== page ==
The first timing signal TS1 and each succeeding odd-numbered timing signal are equivalent to a time delayed inverse of the oscillator signal OSC where the time delay Td of each timing signal TS1-TSn is equivalent to the propagation delay introduced by each preceding inverter gate.

As described in greater detail below, the propagation delay of each inverter gate 28, 30, 32, and 34 is substantially equivalent. Thus, the delay time Td for each timing signal TS1-TSn is defined by:

Td=(n) * (the propagation delay)

where n represents the total number of preceding inverter gates.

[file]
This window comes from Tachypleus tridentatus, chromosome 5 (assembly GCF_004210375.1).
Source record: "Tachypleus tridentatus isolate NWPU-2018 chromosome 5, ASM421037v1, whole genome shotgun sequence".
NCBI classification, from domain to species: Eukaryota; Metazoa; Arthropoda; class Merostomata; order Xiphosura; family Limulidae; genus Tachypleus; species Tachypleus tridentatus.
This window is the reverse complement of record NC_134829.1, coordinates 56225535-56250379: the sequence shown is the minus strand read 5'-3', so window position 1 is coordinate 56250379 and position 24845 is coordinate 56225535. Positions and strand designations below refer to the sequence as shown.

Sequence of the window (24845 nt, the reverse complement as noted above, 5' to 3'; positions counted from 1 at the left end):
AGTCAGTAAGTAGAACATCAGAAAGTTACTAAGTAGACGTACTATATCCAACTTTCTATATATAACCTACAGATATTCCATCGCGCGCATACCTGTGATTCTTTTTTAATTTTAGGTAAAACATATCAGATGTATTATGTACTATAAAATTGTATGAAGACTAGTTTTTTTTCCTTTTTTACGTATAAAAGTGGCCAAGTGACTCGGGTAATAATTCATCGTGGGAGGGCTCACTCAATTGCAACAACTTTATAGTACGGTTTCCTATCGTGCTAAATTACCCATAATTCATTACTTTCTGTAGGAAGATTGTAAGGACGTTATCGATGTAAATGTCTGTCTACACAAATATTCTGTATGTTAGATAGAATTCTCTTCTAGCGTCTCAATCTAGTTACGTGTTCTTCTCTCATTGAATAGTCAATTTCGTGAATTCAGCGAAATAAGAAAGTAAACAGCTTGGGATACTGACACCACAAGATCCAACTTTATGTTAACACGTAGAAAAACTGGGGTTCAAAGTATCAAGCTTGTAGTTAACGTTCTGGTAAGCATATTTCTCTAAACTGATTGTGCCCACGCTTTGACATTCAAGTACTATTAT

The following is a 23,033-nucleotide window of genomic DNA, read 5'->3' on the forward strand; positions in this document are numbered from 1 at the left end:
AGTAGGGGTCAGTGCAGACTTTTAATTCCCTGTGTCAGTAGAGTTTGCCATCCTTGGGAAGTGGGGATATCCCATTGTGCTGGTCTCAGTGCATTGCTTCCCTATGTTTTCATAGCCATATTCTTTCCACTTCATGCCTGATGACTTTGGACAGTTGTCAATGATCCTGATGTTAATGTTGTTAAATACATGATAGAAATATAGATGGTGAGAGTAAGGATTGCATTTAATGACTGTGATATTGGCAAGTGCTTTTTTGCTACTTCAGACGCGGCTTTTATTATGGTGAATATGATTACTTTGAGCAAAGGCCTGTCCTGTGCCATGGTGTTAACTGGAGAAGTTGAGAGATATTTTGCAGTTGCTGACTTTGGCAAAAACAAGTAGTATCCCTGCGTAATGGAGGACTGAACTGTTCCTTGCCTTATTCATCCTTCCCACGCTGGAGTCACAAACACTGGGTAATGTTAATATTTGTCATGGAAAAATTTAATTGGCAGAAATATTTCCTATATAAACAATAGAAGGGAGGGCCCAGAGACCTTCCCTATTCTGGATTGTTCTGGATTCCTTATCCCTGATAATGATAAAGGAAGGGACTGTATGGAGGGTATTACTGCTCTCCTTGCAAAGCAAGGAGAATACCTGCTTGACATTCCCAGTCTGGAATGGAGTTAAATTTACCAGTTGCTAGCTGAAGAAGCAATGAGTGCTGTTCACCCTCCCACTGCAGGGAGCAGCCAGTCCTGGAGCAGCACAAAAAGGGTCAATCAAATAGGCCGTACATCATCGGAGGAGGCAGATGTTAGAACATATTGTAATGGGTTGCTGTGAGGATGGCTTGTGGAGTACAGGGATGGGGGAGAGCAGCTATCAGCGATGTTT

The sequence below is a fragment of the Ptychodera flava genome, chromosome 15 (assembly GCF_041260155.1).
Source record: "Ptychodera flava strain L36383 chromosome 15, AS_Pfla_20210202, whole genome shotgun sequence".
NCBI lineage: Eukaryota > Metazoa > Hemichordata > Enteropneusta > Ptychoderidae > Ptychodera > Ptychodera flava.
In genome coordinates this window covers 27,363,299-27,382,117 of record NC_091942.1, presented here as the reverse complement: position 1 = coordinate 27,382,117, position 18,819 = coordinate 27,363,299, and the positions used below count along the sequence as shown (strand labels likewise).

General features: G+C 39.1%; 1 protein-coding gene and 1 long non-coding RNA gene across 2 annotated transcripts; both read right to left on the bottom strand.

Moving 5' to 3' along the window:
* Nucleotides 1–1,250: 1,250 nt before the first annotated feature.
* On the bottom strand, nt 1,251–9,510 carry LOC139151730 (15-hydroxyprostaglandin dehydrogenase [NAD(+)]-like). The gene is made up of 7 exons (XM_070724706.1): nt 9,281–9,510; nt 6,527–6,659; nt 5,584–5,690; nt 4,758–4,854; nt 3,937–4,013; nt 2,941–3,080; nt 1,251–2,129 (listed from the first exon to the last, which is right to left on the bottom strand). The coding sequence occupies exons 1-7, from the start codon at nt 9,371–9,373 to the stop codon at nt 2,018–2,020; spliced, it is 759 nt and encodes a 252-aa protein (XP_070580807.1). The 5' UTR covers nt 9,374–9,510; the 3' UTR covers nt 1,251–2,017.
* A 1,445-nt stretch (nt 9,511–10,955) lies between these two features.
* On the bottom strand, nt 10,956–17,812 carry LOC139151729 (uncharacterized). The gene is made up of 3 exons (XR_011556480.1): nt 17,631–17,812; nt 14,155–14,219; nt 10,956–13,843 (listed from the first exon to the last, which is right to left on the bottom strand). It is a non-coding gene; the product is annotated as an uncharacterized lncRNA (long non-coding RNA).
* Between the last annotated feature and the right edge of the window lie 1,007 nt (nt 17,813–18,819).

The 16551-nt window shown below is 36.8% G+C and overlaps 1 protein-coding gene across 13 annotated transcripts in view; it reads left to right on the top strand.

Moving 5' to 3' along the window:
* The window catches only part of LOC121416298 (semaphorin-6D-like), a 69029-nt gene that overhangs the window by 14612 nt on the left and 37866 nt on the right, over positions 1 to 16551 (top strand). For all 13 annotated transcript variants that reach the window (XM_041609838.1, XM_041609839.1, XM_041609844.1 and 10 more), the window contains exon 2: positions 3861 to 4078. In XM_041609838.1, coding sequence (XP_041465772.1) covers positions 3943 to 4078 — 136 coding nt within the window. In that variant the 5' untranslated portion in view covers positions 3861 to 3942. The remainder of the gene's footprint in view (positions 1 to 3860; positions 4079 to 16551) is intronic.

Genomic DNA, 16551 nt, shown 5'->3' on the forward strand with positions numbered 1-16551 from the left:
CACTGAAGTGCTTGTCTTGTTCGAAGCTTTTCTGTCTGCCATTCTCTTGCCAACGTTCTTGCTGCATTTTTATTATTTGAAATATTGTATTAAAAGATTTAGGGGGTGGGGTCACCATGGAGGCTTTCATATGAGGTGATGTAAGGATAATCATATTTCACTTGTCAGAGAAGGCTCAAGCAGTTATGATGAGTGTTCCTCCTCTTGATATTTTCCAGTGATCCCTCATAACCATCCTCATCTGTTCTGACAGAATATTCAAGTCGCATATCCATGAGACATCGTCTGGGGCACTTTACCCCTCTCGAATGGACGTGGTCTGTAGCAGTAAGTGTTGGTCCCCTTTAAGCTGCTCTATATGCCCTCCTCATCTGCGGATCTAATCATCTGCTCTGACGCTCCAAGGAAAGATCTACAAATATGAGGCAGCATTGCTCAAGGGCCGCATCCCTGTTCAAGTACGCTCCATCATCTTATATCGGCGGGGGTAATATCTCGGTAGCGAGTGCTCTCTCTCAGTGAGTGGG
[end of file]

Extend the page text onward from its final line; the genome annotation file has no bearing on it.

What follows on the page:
For example, when the logic state of the oscillator signal OSC changes from a logic low to a logic high, the logic state of the first timing signal TS1 will change from a logic high to a logic low after the propagation delay introduced by the first inverter gate 28 while the logic state of the third timing signal TS3 will change from a logic high to a logic low after the propagation delay introduced by the first three inverter gates 28, 30, and 32.

Similarly, the second timing signal TS2 and each succeeding even-numbered timing signal are equivalent to a time delayed oscillator signal where the time delay Td is defined as above. Thus, when the logic state of the oscillator signal OSC changes from a logic low to a logic high, the logic state of the second timing signal TS2 will change from a logic low to a logic high after the propagation delay introduced by the first two inverter gates 28 and 30.